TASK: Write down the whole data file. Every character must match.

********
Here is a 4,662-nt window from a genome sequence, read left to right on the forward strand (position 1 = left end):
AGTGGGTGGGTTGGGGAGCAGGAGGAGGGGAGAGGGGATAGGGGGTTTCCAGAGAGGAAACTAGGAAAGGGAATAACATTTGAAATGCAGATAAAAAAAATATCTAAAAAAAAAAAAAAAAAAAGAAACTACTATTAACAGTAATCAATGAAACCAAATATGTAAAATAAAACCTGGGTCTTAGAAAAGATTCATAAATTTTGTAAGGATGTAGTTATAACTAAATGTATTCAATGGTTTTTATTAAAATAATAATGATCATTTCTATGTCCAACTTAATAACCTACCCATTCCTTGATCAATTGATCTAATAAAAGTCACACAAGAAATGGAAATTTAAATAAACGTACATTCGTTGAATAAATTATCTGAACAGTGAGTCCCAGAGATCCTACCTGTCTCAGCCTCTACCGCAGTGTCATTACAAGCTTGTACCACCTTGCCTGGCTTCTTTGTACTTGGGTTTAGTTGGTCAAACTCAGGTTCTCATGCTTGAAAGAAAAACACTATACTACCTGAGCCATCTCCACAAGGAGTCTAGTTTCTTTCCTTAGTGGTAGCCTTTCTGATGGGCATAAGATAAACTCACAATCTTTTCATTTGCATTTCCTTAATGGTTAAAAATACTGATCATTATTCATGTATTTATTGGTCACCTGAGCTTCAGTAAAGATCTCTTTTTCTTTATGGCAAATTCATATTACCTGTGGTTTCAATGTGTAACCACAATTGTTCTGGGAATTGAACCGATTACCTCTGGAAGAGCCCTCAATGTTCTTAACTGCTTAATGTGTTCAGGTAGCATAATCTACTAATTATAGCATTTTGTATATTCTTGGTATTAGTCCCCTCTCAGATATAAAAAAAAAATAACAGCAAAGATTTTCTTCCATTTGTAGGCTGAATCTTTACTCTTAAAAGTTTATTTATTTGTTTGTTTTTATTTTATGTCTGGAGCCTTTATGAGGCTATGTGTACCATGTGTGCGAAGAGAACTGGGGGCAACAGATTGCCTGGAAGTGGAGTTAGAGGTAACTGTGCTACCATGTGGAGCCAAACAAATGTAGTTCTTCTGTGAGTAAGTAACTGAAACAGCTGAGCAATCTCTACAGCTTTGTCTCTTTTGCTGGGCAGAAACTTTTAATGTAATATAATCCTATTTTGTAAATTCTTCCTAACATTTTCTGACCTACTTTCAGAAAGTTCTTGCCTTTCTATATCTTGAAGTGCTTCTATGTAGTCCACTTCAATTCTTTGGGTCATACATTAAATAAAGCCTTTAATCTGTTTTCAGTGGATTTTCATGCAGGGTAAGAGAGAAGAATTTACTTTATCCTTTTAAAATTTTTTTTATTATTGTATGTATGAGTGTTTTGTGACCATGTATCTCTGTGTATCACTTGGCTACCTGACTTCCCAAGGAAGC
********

Here is a 4,662-nt window from a genome sequence, read left to right on the forward strand (position 1 = left end):
AGTGGGTGGGTTGGGGAGCAGGAGGAGGGGAGAGGGGATAGGGGGTTTCCAGAGAGGAAACTAGGAAAGGGAATAACATTTGAAATGCAGATAAAAAAAATATCTAAAAAAAAAAAAAAAAAAAGAAACTACTATTAACAGTAATCAATGAAACCAAATATGTAAAATAAAACCTGGGTCTTAGAAAAGATTCATAAATTTTGTAAGGATGTAGTTATAACTAAATGTATTCAATGGTTTTTATTAAAATAATAATGATCATTTCTATGTCCAACTTAATAACCTACCCATTCCTTGATCAATTGATCTAATAAAAGTCACACAAGAAATGGAAATTTAAATAAACGTACATTCGTTGAATAAATTATCTGAACAGTGAGTCCCAGAGATCCTACCTGTCTCAGCCTCTACCGCAGTGTCATTACAAGCTTGTACCACCTTGCCTGGCTTCTTTGTACTTGGGTTTAGTTGGTCAAACTCAGGTTCTCATGCTTGAAAGAAAAACACTATACTACCTGAGCCATCTCCACAAGGAGTCTAGTTTCTTTCCTTAGTGGTAGCCTTTCTGATGGGCATAAGATAAACTCACAATCTTTTCATTTGCATTTCCTTAATGGTTAAAAATACTGATCATTATTCATGTATTTATTGGTCACCTGAGCTTCAGTAAAGATCTCTTTTTCTTTATGGCAAATTCATATTACCTGTGGTTTCAATGTGTAACCACAATTGTTCTGGGAATTGAACCGATTACCTCTGGAAGAGCCCTCAATGTTCTTAACTGCTTAATGTGTTCAGGTAGCATAATCTACTAATTATAGCATTTTGTATATTCTTGGTATTAGTCCCCTCTCAGATATAAAAAAAAAATAACAGCAAAGATTTTCTTCCATTTGTAGGCTGAATCTTTACTCTTAAAAGTTTATTTATTTGTTTGTTTTTATTTTATGTCTGGAGCCTTTATGAGGCTATGTGTACCATGTGTGCGAAGAGAACTGGGGGCAACAGATTGCCTGGAAGTGGAGTTAGAGGTAACTGTGCTACCATGTGGAGCCAAACAAATGTAGTTCTTCTGTGAGTAAGTAACTGAAACAGCTGAGCAATCTCTACAGCTTTGTCTCTTTTGCTGGGCAGAAACTTTTAATGTAATATAATCCTATTTTGTAAATTCTTCCTAACATTTTCTGACCTACTTTCAGAAAGTTCTTGCCTTTCTATATCTTGAAGTGCTTCTATGTAGTCCACTTCAATTCTTTGGGTCATACATTAAATAAAGCCTTTAATCTGTTTTCAGTGGATTTTCATGCAGGGTAAGAGAGAAGAATTTACTTTATCCTTTTAAAATTTTTTTTATTATTGTATGTATGAGTGTTTTGTGACCATGTATCTCTGTGTATCACTTGGCTACCTGACTTCCCAAGGAAGC